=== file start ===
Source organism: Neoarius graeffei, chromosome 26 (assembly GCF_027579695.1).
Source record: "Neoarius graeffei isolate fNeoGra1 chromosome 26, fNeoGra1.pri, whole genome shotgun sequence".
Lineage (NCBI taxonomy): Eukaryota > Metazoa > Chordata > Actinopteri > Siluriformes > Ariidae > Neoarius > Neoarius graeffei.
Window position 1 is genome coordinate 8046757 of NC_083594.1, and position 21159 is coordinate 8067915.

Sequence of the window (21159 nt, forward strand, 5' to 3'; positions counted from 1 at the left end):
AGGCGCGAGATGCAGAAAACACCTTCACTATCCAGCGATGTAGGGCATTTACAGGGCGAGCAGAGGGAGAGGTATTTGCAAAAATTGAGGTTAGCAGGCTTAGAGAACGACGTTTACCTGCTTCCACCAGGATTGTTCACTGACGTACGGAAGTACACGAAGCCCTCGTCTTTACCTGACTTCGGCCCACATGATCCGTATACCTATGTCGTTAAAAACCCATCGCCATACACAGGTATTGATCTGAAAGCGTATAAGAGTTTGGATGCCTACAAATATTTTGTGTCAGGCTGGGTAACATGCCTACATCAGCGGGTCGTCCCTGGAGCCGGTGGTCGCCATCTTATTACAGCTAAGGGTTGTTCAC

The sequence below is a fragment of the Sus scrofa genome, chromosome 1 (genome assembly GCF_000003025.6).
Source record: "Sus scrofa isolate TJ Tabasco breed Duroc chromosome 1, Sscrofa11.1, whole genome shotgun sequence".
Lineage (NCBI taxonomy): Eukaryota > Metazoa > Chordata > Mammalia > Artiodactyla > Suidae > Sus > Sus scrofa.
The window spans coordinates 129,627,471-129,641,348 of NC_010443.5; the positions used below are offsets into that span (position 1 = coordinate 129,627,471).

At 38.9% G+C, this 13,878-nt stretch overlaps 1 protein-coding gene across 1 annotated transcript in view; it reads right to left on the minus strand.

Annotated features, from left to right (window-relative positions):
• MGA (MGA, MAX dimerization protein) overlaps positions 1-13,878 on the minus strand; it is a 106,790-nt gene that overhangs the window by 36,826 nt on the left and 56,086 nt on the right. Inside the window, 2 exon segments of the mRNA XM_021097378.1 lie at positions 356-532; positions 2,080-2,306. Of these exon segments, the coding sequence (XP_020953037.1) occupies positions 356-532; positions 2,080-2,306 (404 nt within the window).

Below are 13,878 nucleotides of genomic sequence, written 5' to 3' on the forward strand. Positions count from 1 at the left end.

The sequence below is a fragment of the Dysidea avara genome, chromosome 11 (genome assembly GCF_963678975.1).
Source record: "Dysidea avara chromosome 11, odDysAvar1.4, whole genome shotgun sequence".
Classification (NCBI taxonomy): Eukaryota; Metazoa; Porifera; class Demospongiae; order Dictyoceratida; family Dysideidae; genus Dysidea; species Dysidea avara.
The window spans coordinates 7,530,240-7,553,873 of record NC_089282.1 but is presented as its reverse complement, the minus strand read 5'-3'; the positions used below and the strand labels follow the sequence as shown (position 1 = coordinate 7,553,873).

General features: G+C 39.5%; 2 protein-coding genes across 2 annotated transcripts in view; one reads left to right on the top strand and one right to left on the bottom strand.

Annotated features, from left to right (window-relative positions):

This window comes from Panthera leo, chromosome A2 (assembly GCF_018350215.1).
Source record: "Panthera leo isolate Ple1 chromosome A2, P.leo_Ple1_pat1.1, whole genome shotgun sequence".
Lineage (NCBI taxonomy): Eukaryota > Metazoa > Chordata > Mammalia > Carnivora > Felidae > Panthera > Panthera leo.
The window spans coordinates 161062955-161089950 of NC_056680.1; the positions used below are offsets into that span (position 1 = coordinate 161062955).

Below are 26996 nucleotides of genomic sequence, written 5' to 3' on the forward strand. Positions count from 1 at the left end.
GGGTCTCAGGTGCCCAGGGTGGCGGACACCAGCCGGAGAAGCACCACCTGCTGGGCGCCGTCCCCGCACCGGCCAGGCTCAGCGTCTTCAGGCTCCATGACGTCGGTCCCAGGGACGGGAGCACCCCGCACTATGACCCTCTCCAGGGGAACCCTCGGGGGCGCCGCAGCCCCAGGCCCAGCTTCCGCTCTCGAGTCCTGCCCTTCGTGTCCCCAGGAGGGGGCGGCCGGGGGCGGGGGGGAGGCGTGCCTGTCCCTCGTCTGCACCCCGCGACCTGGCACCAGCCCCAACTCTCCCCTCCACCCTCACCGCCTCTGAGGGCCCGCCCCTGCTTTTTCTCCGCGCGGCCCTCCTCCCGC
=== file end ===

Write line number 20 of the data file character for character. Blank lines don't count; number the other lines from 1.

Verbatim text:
Annotated features, from left to right (window-relative positions):